I was surprised that he was dating online. He was in a band. He must have had girls fawning all over him. 

He laughed. 

Actually, the kind of music I play, it’s all guys. It’s not like pop music. I don’t get to meet girls that much. And people are so guarded in New York. If you talk to a girl in the street, they think you’re a creep.

Why did you contact me? I am so much older than you.

I thought you were cute.

I hope it’s not because you’re into older women. I wouldn’t want to be a fetish.

His face didn’t give anything away. He would be a good poker player, I thought.

He had dated a German woman for three years, he said, going back and forth between Berlin and New York when she finally moved back for good a few months ago. 

I asked him the name of his band. He was playing that night, but way out in Bushwick. (I’m not going to ask you to go that far.) Then he pointed to a metal door covered with graffiti in a still grimy block that gentrification had yet to reach. 

I work here. It’s a recording studio.

I double-kissed him, French style, and on the way home I sipped my cappuccino with the kind of lightness and excitement one has after the promise of a new love — or a promising encounter — such an unexpected surprise, tendrils of desire rising in a limpid sky, not a cumulus in sight, thinking no further than the moment, no further than that immediate mutual attraction, that ease we both felt, then joyfully tossing the cup in the trash can at the corner before walking up to my apartment. 

He sent me a message two days later. I was in a taxi headed to JFK with Juliet and Vivian. Juliet lived in Jacksonville with her husband who was a jet pilot in the Navy, and I was going to spend a few days with them, while Scott was deployed in the Gulf.

I am on my way to Florida, I texted back. I glanced at the baby who was wailing while Juliet precipitously unbuttoned her top and pulled out a breast dripping with milk. The driver, who looked Afghan or Uzbek, stole a quick, possibly disapproving, look in his rearview mirror but said nothing. 

I only mentioned that I was traveling with my daughter. I didn’t mention the baby. Her existence was off-limits, of course. Unmentionable. Unthinkable. 

Let’s get together when you come back, he replied.




It wasn’t my first experience with virtual encounters. One day, a couple of lonely years after my breakup with David, Irishactor sent me a direct message on Facebook. On the thumbnail photo, a sexy guy in his thirties, with pale blue eyes, cropped hair, and a light beard. He looked thoughtful. His page was filled with dreamy photos of a farmhouse by the ocean and shots of a white mare peacefully grazing in the fields, the rocky Irish coast in the background, and a stone fireplace in front of which a Persian cat slept, its paws folded under its bosom, next to an open laptop.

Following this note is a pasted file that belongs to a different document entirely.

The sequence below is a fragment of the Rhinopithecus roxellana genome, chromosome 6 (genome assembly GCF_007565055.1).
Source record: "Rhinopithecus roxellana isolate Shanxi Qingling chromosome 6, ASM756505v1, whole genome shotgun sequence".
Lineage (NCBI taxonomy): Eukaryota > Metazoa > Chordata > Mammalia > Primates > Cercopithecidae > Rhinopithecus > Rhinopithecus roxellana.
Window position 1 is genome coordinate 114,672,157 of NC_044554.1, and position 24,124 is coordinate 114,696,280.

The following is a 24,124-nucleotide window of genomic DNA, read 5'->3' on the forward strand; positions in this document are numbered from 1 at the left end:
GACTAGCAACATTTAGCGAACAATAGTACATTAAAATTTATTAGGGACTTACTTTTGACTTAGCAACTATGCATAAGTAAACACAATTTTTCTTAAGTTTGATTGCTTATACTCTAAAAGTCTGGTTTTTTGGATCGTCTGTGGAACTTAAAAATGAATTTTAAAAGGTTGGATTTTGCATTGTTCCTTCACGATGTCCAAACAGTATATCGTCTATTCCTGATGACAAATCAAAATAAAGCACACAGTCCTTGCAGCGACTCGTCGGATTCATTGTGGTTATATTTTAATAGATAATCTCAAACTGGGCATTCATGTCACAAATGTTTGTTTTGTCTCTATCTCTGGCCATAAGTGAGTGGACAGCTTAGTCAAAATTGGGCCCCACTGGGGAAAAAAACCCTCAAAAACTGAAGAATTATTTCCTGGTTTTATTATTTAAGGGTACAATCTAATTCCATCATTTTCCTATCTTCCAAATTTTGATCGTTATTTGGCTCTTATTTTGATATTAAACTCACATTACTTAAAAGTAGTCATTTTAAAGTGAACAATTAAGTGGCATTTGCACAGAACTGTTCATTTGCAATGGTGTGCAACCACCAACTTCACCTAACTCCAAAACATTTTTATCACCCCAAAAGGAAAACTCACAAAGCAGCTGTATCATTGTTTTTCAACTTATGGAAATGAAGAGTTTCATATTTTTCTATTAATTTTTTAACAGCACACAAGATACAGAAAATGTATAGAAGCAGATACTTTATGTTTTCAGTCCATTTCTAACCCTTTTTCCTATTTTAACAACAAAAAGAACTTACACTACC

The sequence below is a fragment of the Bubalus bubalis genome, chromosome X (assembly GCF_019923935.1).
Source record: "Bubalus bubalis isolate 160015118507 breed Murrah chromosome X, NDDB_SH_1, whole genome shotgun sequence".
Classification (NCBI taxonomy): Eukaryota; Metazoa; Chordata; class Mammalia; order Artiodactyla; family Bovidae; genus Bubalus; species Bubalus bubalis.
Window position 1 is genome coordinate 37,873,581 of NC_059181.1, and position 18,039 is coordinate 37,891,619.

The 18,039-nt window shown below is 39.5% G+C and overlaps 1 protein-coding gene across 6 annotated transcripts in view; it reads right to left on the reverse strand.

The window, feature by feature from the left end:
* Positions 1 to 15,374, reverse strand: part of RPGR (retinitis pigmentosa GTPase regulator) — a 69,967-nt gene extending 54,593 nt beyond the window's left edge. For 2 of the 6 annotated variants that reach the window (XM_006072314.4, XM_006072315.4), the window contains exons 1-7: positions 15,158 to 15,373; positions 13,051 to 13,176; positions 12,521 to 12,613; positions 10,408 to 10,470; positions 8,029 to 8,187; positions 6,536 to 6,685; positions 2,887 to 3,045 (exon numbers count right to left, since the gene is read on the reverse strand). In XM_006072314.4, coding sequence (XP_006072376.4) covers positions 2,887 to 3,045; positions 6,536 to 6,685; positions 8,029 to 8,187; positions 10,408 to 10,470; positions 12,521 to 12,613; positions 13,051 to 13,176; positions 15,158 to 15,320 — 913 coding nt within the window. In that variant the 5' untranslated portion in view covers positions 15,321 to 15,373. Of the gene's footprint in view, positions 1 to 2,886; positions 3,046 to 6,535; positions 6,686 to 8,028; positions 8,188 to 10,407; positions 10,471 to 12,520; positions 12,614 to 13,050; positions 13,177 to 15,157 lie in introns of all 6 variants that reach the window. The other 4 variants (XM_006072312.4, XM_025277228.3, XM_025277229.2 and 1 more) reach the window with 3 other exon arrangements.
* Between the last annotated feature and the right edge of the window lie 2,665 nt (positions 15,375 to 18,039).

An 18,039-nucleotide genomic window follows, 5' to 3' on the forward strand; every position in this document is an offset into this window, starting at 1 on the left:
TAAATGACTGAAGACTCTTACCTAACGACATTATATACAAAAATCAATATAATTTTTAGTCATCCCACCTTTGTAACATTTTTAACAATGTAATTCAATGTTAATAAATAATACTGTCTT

We started to message every evening — which, for him, five hours ahead on the West Coast of Ireland — often meant 3 or 4 a.m. I imagined him in the rugged farmhouse, within hearing distance of the tide, waves crashing menacingly on stormy nights. I imagined flying to Dublin and showing up soaked from the diluvian rains while he greeted me, bathtub full of steamy water, fragrant Irish stew (he had given me the recipe) on the stove. The affair lasted two months. I was stunned to feel how powerful the letdown was afterwards, as if we’d literally spent all our nights together. I knew that imagination was the most vivid organ of desire, but here was the proof of its power. 

After Irishactor, signing up on the dating app was an easy step, like shifting from smoking weed to shooting hard drugs. I had no expectation, really, just a bit of excitement: choosing the photos, writing the profile, and the trepidation of exposing myself publicly, as though I was about to stand half dressed in a skimpy outfit on a street corner, waiting for the first clients to show up. 




A month later, Hey11211, 37, Brooklyn, jazz guitarist — Jonah — appeared in the flesh between the elm trees of Tompkins Square Park, having magically slipped off the small window of the dating app, like the genie floating out of Aladdin’s lamp. 

Almost instantly, it felt like love. 

I couldn’t say why, exactly. Of course, all the red flags shot up simultaneously, wide age difference, casual online contact, musician, laid back attitude, non-date coffee date creating a perfect storm of arousing danger, making my heart beat. At the same time, this uncanny feeling of complicity, as though we had already slept together, and we could just seamlessly slip into bed without missing a beat or embark on a trip tonight — last-minute tickets to the Maldives, for instance. 


I couldn’t remember when I had the dream, whether it was after the first or second time he came to see me. But I’m pretty sure it wasn’t in Jacksonville at Juliet’s, although when I was there I did wake up several nights in a row in a sweat, wondering whether I should pursue or not because he was so much younger than I was. Still, when had I ever put the brakes on anything in my life, especially where men were concerned? All the men I had been with since David were younger, so what’s an extra few years? 

Thinking back, I must have had the dream after the first time we had sex, or maybe after he’d asked me about anal sex, online. The word anal blinking dangerously on the little window, coiffed by a band of hot pink. In the dream, I was being pursued by two black wolves, up the stairs of a house I shared with my mother. The wolves had cornered me against the wall. I woke up, drenched in sweat.